Why is it so hard to find your past research?

Just the other day, we sat down with a client to map out the current process their team goes through to find a data point from an existing research study of theirs. Not to our surprise, the process turned out to look like one giant game of telephone. See below for a visual we drafted up to capture it:

‍Total Time: 5-8 Days

Look familiar? Let’s face it, we all play this game within our own organizations. And when this option doesn’t work, we pretty much give up all hope of ever finding the information we need. Which raises the question, why is it so hard to find past research within our organizations? Why haven’t any of the solutions or shared drives you’ve put into place worked? Since starting KnowledgeHound we’ve had the opportunity to meet with some of the world’s largest corporate organizations to identify what’s driving this issue. Here are the five major reasons we uncovered and what you can do to course correct:

You have no consistent standard for data delivery

When you don’t proactively manage how your research suppliers format, organize, and label the data they deliver you it becomes impossible to develop one solution that can work with all your research. Want one quick suggestion for a guideline to put in place?Demand that your final survey files are always returned without any acronyms/shorthand. These sorts of abbreviations make it impossible for anyone, other than yourself, to understand what questions were included in the survey.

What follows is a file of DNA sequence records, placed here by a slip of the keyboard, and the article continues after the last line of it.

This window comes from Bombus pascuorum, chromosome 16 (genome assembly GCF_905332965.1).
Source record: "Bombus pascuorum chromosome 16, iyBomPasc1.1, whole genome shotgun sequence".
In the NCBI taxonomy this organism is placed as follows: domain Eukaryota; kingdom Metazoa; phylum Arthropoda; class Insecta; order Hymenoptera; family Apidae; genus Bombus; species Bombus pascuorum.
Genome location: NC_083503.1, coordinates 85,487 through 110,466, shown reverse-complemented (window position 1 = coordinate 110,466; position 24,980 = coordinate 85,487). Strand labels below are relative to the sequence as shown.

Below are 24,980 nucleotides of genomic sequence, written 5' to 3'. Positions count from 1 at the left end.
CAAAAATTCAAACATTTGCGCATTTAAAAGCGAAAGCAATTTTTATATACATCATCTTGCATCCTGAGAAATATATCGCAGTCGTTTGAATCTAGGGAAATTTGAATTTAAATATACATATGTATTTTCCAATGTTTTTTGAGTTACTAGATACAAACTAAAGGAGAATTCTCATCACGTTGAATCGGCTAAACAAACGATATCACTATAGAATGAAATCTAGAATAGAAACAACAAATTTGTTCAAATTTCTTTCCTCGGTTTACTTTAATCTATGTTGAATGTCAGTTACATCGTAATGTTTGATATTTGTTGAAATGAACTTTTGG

You’re searching for documents, not data points

When your looking to quickly answer a business question it’s not helpful to get handed a giant study that is 300 rows long in excel. You don’t want the whole study. You want the relevant data point within that study. Avoid implementing a solution that is only going to return relevant documents. Instead, focus on solutions that can deliver up individual data points.

You don’t treat this problem like you treat your marketing campaigns

When you develop a marketing campaign you collect data, track your performance, and regularly course correct based off those learnings. I wager you do none of these things when it comes to the knowledge management solution you’ve put in place at your organization (if you even have one). Don’t think you have enough time to do this? Then partner with a technology provider who can take up this responsibility for you. At a bare minimum you should track how it’s working, conduct short interviews with employees to gather insights, and watch people use it to get feedback on UI/UX.

You aren’t focused on design

How important is good design? In a recent study released by The Design Management Institute they found that, over the past ten years, design-driven companies outperformed the S&P 500 by 228%. In todays world, it’s not enough to just put all your past research onto a shared drive. You need to fundamentally understand how people want to use past research and design for it. You need to think about how you can use old data to tell new stories. If you focus on good design people will WANT to use your past research.

You rely on your own team to maintain the database

Implementing a great solution means nothing if there isn’t a good process in place to ensure all studies moving forward get added to it. Any process that relies on your own team members to upload new studies is NOT a good process. Make sure you have a technology partner who can manage this for you or place the responsibility on your research suppliers. Whatever you do, don’t put the owness on your employees. That’s a recipe for disaster.

Interested in how KnowledgeHound can help your business?

Request a demo.

Thank you! Your submission has been received!
Oops! Something went wrong while submitting the form.